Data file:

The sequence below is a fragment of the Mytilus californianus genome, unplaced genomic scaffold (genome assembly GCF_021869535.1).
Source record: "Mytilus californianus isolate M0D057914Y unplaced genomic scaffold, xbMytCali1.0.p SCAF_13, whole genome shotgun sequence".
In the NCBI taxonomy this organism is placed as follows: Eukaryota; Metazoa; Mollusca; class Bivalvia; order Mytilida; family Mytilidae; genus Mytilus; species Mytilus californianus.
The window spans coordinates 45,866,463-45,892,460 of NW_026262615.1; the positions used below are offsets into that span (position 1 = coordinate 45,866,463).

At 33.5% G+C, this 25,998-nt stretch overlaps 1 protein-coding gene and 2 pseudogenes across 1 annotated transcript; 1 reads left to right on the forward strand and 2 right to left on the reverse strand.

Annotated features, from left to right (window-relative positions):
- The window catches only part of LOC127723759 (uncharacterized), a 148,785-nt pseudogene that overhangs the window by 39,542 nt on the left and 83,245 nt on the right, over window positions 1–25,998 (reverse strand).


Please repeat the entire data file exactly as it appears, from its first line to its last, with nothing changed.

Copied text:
The sequence below is a fragment of the Mytilus californianus genome, unplaced genomic scaffold (genome assembly GCF_021869535.1).
Source record: "Mytilus californianus isolate M0D057914Y unplaced genomic scaffold, xbMytCali1.0.p SCAF_13, whole genome shotgun sequence".
In the NCBI taxonomy this organism is placed as follows: Eukaryota; Metazoa; Mollusca; class Bivalvia; order Mytilida; family Mytilidae; genus Mytilus; species Mytilus californianus.
The window spans coordinates 45,866,463-45,892,460 of NW_026262615.1; the positions used below are offsets into that span (position 1 = coordinate 45,866,463).

At 33.5% G+C, this 25,998-nt stretch overlaps 1 protein-coding gene and 2 pseudogenes across 1 annotated transcript; 1 reads left to right on the forward strand and 2 right to left on the reverse strand.

Annotated features, from left to right (window-relative positions):
- The window catches only part of LOC127723759 (uncharacterized), a 148,785-nt pseudogene that overhangs the window by 39,542 nt on the left and 83,245 nt on the right, over window positions 1–25,998 (reverse strand).